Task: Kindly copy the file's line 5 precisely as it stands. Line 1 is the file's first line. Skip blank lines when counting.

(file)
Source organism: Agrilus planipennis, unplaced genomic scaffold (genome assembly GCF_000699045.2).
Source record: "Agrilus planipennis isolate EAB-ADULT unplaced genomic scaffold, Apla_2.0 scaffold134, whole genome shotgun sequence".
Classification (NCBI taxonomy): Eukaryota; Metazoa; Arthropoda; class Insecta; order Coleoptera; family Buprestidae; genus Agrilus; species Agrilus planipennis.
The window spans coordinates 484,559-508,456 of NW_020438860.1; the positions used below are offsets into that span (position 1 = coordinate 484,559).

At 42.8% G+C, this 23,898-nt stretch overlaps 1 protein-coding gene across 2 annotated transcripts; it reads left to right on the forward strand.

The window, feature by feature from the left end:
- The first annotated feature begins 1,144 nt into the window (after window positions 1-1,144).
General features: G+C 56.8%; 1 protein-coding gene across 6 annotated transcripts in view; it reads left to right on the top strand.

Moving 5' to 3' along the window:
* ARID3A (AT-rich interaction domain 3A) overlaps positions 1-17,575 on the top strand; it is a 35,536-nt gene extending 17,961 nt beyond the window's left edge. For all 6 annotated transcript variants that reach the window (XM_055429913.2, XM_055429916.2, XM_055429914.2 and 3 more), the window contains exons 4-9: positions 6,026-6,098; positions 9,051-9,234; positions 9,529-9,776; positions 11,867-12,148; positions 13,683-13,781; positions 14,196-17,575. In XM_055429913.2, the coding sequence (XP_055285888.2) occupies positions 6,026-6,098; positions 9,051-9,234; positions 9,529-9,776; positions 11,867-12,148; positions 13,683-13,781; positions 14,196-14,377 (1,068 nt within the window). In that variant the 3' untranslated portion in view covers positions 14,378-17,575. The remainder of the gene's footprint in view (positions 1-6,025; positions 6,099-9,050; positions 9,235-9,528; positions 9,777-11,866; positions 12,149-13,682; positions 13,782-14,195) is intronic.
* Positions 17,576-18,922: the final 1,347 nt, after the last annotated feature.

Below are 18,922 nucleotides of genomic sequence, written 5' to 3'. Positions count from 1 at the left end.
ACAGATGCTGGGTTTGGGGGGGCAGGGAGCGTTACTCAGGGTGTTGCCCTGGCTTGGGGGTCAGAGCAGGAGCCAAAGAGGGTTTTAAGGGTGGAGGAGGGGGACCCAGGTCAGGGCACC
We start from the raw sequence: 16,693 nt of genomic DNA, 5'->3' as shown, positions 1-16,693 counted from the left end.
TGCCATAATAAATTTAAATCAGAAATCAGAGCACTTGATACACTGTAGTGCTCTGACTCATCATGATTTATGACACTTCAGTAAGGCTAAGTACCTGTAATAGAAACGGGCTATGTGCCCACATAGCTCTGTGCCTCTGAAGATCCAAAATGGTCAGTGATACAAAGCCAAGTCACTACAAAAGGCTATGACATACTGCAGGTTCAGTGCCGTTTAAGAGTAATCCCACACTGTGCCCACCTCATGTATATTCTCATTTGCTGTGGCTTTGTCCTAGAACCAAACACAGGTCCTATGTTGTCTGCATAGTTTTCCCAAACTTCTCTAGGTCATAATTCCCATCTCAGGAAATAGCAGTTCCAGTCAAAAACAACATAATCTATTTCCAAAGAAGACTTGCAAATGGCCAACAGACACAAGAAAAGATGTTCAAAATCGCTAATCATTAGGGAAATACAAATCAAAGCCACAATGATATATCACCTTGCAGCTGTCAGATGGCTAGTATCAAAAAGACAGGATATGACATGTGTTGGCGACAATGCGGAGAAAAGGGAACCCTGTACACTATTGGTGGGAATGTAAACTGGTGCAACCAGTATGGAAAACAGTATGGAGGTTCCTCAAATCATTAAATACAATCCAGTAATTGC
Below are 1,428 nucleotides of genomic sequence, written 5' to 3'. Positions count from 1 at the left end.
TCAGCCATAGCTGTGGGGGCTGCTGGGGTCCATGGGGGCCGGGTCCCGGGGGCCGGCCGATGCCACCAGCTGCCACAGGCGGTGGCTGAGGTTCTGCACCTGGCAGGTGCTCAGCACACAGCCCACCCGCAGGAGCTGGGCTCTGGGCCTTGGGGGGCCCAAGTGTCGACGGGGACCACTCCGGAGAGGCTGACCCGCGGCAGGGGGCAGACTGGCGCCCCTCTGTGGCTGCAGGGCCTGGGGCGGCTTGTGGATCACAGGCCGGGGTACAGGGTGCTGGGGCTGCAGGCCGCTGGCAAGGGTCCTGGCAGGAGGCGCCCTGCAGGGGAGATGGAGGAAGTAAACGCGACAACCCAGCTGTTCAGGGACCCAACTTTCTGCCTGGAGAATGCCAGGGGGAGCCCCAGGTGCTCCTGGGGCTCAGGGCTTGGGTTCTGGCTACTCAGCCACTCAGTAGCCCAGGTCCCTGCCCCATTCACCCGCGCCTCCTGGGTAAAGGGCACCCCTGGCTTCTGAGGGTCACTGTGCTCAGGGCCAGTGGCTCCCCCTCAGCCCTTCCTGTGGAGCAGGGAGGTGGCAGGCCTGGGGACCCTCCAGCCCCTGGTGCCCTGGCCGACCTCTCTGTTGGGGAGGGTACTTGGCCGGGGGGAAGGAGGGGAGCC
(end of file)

At 42.8% G+C, this 23,898-nt stretch overlaps 1 protein-coding gene across 2 annotated transcripts; it reads left to right on the forward strand.